An Open Table where Love knows no borders

Silence and a Song

A sermon on Luke 1:68-79 by the Revd Carolyn Francis

A video recording of the whole liturgy, including this sermon, is available here.

Throughout my childhood and my teens I was obsessed with musicals. I knew them all, I was in a few, and had their songs on constant repeat. The Sound of Music. Annie. Grease. West Side Story. The Phantom of the Opera. Joseph and his Technicolour Dreamcoat. Les Mis. Rent. 

Last week I bought my family unbearably expensive tickets to the upcoming Melbourne production of Hamilton. In truth, my musical theatre phase is not over.

While some people find it strange or distracting that the plot and the narrative are interrupted every few minutes, so the characters can break into song, I find it completely plausible and delightful. Instead of ploughing headlong through the experiences of life without taking a breath, musicals invite us to stop and reflect upon the moment; upon what the characters are thinking and feeling. A broken heart? Let me sing about it. Embarking on a new adventure? Here’s a song about it. Looking back on the joys and disappointments of life? What better way than via a song.

Perhaps it is this inclination that explains some of my great fondness for the opening chapters of Luke’s gospel. In the first two chapters of Luke, everyone gets a song.

An angel appears to Mary, and she responds with a song. In the liturgy of the church we call her song The Magnificat.

Jesus is born and the sky is filled with angels, and they share their vision of peace and goodwill by forming a choir and singing: “Glory to God in the highest heaven, and peace on earth.” We call that song the Gloria.

When Jesus is presented in the temple by his parents, the old priest Simeon holds the baby in his arms and sings a song. We call it the Nunc Dimittis.

And back in chapter 1, when John the Baptist is born to unlikely elderly parents Zechariah and Elizabeth, his father Zechariah breaks into song. In the liturgy of the church we call it the Benedictus and it was one of our readings today.

It begins: Blessed be the Lord God or, in Latin, Benedictus.

It concludes with what I consider some of the most beautiful verses of the gospels: 

“By the tender mercy of our God, the dawn from on high will break upon us, to give light to those who sit in darkness and in the shadow of death, to guide our feet into the way of peace.”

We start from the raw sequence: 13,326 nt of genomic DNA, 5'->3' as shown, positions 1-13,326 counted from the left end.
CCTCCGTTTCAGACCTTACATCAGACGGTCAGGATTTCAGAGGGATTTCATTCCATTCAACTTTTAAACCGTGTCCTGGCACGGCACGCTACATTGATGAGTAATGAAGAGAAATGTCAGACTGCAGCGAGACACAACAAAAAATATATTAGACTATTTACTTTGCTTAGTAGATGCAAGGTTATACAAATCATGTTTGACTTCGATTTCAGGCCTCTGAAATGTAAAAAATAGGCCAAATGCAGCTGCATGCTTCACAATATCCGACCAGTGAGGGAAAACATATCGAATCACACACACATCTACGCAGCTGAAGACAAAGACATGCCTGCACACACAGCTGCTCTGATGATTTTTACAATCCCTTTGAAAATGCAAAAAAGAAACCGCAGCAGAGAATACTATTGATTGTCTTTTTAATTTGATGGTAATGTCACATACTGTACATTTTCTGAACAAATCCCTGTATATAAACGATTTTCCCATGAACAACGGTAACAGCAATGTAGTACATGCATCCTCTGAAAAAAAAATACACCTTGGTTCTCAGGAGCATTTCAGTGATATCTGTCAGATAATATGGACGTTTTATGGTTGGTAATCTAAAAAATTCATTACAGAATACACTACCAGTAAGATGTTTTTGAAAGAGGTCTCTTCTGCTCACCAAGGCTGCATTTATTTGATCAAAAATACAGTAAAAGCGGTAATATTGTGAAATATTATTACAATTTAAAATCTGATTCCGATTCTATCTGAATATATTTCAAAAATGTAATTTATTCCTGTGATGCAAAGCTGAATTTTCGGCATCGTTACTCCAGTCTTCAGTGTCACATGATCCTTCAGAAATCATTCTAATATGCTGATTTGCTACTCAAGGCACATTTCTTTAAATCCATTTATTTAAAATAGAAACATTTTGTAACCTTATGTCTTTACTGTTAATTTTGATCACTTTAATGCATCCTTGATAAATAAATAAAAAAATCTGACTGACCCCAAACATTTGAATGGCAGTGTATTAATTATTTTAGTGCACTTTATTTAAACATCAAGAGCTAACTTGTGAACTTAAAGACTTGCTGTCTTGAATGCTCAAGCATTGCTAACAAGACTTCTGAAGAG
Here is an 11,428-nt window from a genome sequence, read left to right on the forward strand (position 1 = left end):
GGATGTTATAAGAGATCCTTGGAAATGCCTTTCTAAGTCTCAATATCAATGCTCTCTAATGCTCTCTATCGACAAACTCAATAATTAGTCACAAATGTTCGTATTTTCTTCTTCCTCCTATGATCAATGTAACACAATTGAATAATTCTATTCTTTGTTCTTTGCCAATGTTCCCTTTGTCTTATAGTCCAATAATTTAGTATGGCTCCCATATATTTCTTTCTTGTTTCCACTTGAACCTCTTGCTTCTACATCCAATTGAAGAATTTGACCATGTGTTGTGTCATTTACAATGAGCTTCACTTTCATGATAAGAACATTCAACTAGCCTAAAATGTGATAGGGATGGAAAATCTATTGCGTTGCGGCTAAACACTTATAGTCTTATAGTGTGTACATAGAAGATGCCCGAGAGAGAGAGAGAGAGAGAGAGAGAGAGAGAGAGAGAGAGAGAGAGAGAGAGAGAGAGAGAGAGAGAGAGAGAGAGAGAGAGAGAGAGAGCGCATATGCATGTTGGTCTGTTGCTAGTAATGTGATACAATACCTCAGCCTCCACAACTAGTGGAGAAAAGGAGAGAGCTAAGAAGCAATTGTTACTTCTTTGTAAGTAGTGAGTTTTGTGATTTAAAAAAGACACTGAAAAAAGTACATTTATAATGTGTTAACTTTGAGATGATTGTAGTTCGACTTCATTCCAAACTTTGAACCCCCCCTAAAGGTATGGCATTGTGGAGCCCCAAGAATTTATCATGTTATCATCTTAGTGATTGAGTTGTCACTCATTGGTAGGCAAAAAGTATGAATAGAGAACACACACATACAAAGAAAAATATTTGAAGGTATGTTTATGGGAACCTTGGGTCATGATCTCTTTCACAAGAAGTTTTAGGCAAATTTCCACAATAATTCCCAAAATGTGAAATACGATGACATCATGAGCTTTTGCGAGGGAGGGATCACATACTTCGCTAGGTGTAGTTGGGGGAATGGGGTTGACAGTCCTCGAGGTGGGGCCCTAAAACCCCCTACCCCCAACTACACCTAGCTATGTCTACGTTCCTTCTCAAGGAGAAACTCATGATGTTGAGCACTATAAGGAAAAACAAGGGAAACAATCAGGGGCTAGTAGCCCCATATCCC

As is the case for all the magnificent arias from musical theatre or opera, the song is an object of beauty on its own. It can be sung or read and appreciated just as it is: as an affirmation of faith, a proclamation of the good news, an ode to hope – that in the midst of darkness a light will come, the dawn will break. That even when the shadow of death hangs over us, it remains possible that our feet will be guided into the way of peace.”

But songs that are sung as part of a story are most profoundly understood only by entering into the context in which they are sung.

And today I want to see if we can capture more of the beauty of this song, and understand more of the audacious faith that it proclaims, by taking some time to remind ourselves of the context in which it is sung. So here is a reminder of Zechariah’s story.

Zechariah and Elizabeth are introduced as a devout, priestly couple. They were both from lines of priests.

Perhaps in this day and age they would both do the work of ministry, but in their time and place it was Zechariah who performed the priestly tasks. Elizabeth’s job was to produce priestly offspring, and she had not. The biblical text describes her as barren, a horrendous world that implies lifelessness, with a good dose of blame and disgrace attached. There was no concept of the possibility of male infertility.

Elizabeth was barren and we’re told she was beyond the age of child bearing.

In the story of the people of Israel, having children was not primarily about the nuclear family or personal circumstances, but about God’s blessing and the survival of the Jewish people, and the ability to perpetuate the covenant God had with these chosen people. 

Infertility was considered fair and reasonable grounds for a man to divorce his wife – something that rarely comes up today when people speak on the sanctity of biblical marriage.

All of this tends to sound very antiquated to our modern ears, except that I know that for those of you, and others, who for whatever reason have not had children yourselves, times have not necessarily changed as much as we may have hoped. It remains a painful experience of grief for many people – and one that is rarely acknowledged. So that even bible passages like this one can raise all sorts of sadness and anger. And I acknowledge that today. You are not invisible to us.

Well, Zechariah didn’t divorce Elizabeth. They were living together in their older years, faithful to each other, and faithfully serving God even though it may well have seemed that God had not been faithful to them.

Now Zechariah was a priest.

The priests were divided into 24 groups or sections, and each section served twice a year in the temple in Jerusalem – for one week at a time. Which sounds like favourable work life balance really.

From each group one priest was selected to enter the sanctuary to offer the incense. This was an honour the typically came once in a lifetime, if at all. 

As an old man Zechariah had his opportunity. The pinnacle of his priestly career.

The priest would enter the sanctuary alone. A sacrifice would be offered on the altar, the incense would be lit and would waft up to the heavens representing the prayers of the people who were gathered in prayer outside the sanctuary. The people remained outside waiting for the priest to come out and offer them a blessing from God. The priest would send the people’s prayers up to God. The priest would then receive God’s blessing and share it with the people. 

This was the priestly role. To be the connection between God and God’s people.

On the day Zechariah held the responsibility for bringing God and the people together. His most sacred task as a priest, he is interrupted. By an angel.

And Zechariah is not thrilled about it.In fact we are told he was terrified, and that fear overwhelmed him. Which seems reasonable.

The angel’s first words, “do not be afraid.” Which is a little late for Zechariah.

Zechariah is told that his prayer is to be answered. That his elderly wife Elizabeth will have a son, that they will call him John, and that he will be strange and odd but not to worry, he will be great in the sight of the Lord and will be filled with the Holy Spirit.